[BreachExchange] Old-School Malware Tricks Still Work

Destry Winant destry at riskbasedsecurity.com
Wed Oct 10 23:04:54 EDT 2018


“The oldest trick in the book is pulling the head off a dead goose and
then restoring it” — Daniel Radcliffe. This is true today, especially
on the issue of cybersecurity. Thanks to the Internet, we all have
access to entertainment, shopping, our own personal financial
transactions, email and other information, 24 hours a day. This
unprecedented access to information is greater than earlier
generations could have ever imagined. The Internet has unlimited
information available to you upon demand. For most people, most of the
time, the Internet is a positive place. However, the Internet is not
without hazards. The Internet and the anonymity it affords can give
online scammers, hackers, and identity thieves access to your
computer, personal information, finances and more.

To fully understand the dangers out there in the Internet world, it’s
important to dispel the myth that successful computer attacks are the
deeds of brilliant masterminds. The truth is most attackers are there
to earn income, to profit at the expense of their victims. Information
about the vulnerabilities of all types of devices is widely available
on the Internet, as are instructions and software tools for launching
attacks. Many successful attackers today are highly motivated
individuals able to earn a lot of money through exploits; they take
advantage of well-known vulnerabilities with tools they usually
single-handedly developed for themselves.

We are living in the age of modern computer malware such as
ransomwares, bank trojan and cryptominers. However, the old styles of
infecting vulnerable computers are still there. Virus authors continue
to produce malformed MS Office documents, which when double-clicked
will trigger an exploit through the use of the unpatched
vulnerabilities of the victim’s computer.

Remote access trojans pretending to be legitimate documents such as
.doc, .docx, .xls, .xlsx and even MS Publisher documents continue to
be embedded with unsolicited emails and instant messages. Some of them
are even long-running, just like FlawedAmmyy RAT (Remote Access
Trojan) which has been infecting computers since 2016, taking
advantage of users not updating their PDF reader quick enough.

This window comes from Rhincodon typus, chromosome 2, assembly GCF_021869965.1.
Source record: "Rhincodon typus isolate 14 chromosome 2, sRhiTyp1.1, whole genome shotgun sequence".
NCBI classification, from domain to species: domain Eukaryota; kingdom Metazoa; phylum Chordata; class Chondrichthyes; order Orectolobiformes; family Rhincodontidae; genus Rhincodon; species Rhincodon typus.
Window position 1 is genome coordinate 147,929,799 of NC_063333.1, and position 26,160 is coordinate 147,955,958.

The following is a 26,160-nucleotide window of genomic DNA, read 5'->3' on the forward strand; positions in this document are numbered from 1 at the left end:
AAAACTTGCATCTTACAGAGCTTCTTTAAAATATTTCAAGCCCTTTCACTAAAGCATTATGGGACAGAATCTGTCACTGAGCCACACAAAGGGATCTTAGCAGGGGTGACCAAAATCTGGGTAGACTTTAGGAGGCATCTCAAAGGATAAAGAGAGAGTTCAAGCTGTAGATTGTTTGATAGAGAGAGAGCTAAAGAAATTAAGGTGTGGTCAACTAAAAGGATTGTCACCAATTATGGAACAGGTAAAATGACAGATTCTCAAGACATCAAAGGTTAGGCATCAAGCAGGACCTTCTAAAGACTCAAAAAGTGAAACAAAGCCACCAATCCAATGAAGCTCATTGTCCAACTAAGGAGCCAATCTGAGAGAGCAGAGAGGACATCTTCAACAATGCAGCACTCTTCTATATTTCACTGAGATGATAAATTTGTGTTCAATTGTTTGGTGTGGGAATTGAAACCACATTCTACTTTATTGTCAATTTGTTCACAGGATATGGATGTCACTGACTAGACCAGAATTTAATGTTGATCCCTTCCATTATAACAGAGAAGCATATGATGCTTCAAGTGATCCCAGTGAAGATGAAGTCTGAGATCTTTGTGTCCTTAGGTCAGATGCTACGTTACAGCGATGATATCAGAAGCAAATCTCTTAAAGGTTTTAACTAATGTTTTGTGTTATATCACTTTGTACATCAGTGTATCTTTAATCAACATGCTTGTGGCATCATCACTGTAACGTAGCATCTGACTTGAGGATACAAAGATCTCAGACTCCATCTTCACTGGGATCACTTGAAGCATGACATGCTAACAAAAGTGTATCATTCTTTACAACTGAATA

With the popularity of Microsoft Office and the Adobe PDF format,
virus authors always have the motivation to improve their craft of
developing malware-pretending to be under those mentioned formats.
Some of them are benign, running on the computer without harming the
user until it is triggered due to a condition. One such condition that
the malware watches for is when a user visits a banking website. The
moment they attempt to visit the site, the malware will trigger its
keylogging functions, sending the user credentials to its authors.

Software is no different from any other product – flaws can show up
long after it has been produced. Most car owners, for example, have at
one time, or another announced a manufacturer recall notice to address
a quality defect. Software products have defects, too. Unlike cars,
however, software has never been recalled and fixed by the developer.
Instead, the developer releases software “patches” that, when applied,
will correct defects. Software owners are expected to discover the
availability of these patches on their own and apply them themselves.
When software patches designed to correct, security-related flaws are
not applied, the computer running that software remains vulnerable.
Most of the vulnerabilities discovered over the past few years have
been in a computer operating system software, like Windows.
Fortunately, the most recent operating system versions allow the
patching process to be automated. The bottom line, never delay an
update if it is available.

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